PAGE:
This week I encountered two of the leading bands in Kazakhstan's current "world music" trend: Roksonaki and Urker. I'd been looking forward to meeting the members of Roksonaki ever since I heard about their U.S. tour this year, arranged by an American anthropologist (who is also now they record producer - yikes, maybe i should be asking her for a job!). You can read about it on their tour blog here.
Roksonaki was started in 1990 by Ruslan Kara [right], who tried to mesh together Kazakh traditional music with the sounds of American/European art rock music he had grown up listening to. He now writes most of the band's songs, plays guitar, and sings; the other two band members, Galymzhan Sekeyev [center] and Erlan Sabitov [left], play the Kazakh instruments kyl-kobyz and zhetigen, respectively. Their songs are all in Kazakh language and draw on a variety of themes, including a fairly strong leaning toward shamanistic sounds and texts. (Check out some of their recent work on their MySpace page here.) In fact, they told me about how several times during their U.S. tour, they performed a song that shamans apparently used to sing in order to bring rain - and that shortly after Roksonaki's performance of this song, either rain or snow soon followed (spooky).
I met with the band and their manager (and Ruslan's wife) Dina Amirova on a Friday afternoon. We sat outside the Academy of Sciences in central Almaty next to my favorite fountain (the zodiac one, remember?) and talked for almost an hour about the band. I really liked having input from both the band members and from Dina, who is also a musicologist and describes Roksonaki's music in a more analytical light. The band had also worn specially made shirts from their American tour for an impromptu photo shoot (by Dina) that they were planning to send to a radio station back in the U.S. where they had given an interview. By the way, just a bit of Kazakh cultural trivia: the symbol on Galymzhan's black t-shirt is a shangyrak - the centerpiece that is placed at the top of the traditional Kazakh yurt (ui) and signifies Kazakh familial ties and lineage. You see this symbol a lot in these parts - on fences and state buildings, in advertising, even on the Kyrgyz flag (since they were nomads too and very closely related to the Kazakhs).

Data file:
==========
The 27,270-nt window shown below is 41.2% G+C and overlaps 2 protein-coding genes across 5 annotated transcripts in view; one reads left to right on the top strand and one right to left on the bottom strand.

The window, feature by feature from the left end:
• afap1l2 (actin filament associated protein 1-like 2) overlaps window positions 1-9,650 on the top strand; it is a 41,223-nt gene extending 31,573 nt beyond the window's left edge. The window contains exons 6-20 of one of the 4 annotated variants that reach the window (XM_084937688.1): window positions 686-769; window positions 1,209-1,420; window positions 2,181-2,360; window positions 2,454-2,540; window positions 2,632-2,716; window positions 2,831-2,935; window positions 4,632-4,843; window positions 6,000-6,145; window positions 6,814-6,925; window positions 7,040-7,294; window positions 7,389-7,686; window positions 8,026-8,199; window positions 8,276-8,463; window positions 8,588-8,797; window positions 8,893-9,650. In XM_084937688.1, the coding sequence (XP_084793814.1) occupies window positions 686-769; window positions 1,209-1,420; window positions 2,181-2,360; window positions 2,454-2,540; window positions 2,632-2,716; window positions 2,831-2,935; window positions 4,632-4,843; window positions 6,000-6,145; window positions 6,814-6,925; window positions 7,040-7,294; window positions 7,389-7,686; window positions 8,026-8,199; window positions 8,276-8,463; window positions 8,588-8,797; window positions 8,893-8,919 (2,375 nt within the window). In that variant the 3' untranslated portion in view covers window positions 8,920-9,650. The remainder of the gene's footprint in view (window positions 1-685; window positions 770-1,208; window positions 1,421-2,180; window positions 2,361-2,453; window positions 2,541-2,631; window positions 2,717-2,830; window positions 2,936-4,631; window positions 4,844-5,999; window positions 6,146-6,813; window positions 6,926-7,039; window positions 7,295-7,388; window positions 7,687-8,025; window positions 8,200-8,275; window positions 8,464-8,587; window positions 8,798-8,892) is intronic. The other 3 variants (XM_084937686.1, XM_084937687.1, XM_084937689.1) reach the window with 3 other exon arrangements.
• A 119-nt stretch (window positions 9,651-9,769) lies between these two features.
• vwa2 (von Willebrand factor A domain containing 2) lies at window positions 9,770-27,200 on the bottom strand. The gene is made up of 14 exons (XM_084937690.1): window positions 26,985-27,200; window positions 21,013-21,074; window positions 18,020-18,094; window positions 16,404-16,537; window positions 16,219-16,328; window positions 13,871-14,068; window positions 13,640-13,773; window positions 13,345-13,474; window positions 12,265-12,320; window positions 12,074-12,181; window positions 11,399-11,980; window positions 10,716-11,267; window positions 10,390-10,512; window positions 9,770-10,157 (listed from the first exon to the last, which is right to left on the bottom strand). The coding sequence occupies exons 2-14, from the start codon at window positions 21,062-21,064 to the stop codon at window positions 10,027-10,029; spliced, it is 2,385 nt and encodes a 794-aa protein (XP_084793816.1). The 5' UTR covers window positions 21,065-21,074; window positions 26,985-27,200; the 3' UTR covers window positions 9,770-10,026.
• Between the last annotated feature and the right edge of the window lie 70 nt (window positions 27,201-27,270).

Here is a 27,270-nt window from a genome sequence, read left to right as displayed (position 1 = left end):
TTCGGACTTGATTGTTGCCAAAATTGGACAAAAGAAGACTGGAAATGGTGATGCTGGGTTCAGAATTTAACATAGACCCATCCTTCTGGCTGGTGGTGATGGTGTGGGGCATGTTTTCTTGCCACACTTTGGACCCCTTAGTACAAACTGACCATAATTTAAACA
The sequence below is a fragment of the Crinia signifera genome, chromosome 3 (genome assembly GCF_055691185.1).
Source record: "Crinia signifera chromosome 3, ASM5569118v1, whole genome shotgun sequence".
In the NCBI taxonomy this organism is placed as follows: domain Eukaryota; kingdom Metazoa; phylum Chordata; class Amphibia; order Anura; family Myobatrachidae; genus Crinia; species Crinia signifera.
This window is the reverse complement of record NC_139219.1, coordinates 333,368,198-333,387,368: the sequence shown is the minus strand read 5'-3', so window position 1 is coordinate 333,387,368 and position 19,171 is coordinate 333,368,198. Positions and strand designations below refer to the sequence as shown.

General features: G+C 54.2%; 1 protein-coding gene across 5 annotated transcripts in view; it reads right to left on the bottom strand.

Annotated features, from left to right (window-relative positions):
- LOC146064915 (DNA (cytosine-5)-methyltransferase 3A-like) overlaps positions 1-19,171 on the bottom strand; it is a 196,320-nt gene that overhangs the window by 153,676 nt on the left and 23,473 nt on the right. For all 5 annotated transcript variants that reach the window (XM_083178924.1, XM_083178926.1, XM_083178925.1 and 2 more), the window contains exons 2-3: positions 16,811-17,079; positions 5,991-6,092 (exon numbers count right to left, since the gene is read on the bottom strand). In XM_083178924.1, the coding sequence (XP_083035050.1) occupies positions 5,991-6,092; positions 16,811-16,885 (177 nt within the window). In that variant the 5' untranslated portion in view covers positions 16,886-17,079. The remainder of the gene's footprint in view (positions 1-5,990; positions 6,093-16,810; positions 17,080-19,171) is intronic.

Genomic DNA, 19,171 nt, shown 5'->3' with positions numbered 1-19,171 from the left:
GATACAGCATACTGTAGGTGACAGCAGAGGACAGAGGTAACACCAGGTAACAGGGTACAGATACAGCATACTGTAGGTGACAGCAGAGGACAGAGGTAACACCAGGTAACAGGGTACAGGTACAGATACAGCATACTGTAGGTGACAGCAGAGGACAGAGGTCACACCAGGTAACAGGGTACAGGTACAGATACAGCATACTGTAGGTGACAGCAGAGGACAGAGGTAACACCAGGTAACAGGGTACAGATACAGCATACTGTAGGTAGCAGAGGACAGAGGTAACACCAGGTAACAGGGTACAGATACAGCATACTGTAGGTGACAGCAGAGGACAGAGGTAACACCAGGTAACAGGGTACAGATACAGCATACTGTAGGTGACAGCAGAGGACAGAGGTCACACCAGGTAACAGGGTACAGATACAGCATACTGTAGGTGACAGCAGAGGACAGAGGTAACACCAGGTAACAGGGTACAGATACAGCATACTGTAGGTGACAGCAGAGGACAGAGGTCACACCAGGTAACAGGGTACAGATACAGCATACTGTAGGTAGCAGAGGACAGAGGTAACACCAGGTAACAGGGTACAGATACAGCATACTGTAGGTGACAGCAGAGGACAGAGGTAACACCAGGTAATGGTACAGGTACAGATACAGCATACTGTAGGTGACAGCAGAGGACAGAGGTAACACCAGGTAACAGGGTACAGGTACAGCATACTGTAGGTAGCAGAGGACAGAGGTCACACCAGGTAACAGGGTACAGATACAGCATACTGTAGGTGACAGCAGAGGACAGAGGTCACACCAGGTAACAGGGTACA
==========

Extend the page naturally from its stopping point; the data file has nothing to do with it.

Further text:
On another interesting note - as we were saying goodbye, a few drops of rain started falling, and turned into a huge downpour that didn't stop until late that night! Apparently the rain gods are still listening to these guys...
The following Saturday, I headed to a huuuuuge new mall - the biggest in Almaty, and appropriately named MEGA (in capital letters) - to attend the presentation of Urker's new album, Tolghau (Melody). I've mentioned this band on the blog before, and I have known the lead singer, Aidos Sagat [right], since my last fieldwork stint in Almaty. Unlike Roksonaki, who prefer not to classify themselves, Urker describes its combination of traditional and modern music as "ethno-pop." Aidos writes most of the band's songs, and Nurlan Alban [center] writes the lyrics - so these two bands are actually doing very original stuff, which is remarkable in a city that is teeming with cover bands (albeit often very talented ones)! Aidos and Nurlan also share vocals, and Rustam Musin [left] plays lead guitar.
As part of the presentation, Urker gave an hour-long concert of new and old songs. A pretty large crowd gathered to hear them play (as will often happen in a busy mall, i guess) and people were singing and bouncing along with the older songs that they clearly recognized. As for me, their live performance was way better than anything I'd heard on their albums - they were rocking some of the songs pretty hard (unusual for them) and they clearly fed off of the energy of the crowd.
If you're interested, Urker has a pretty nice website (with an English version available), so check it!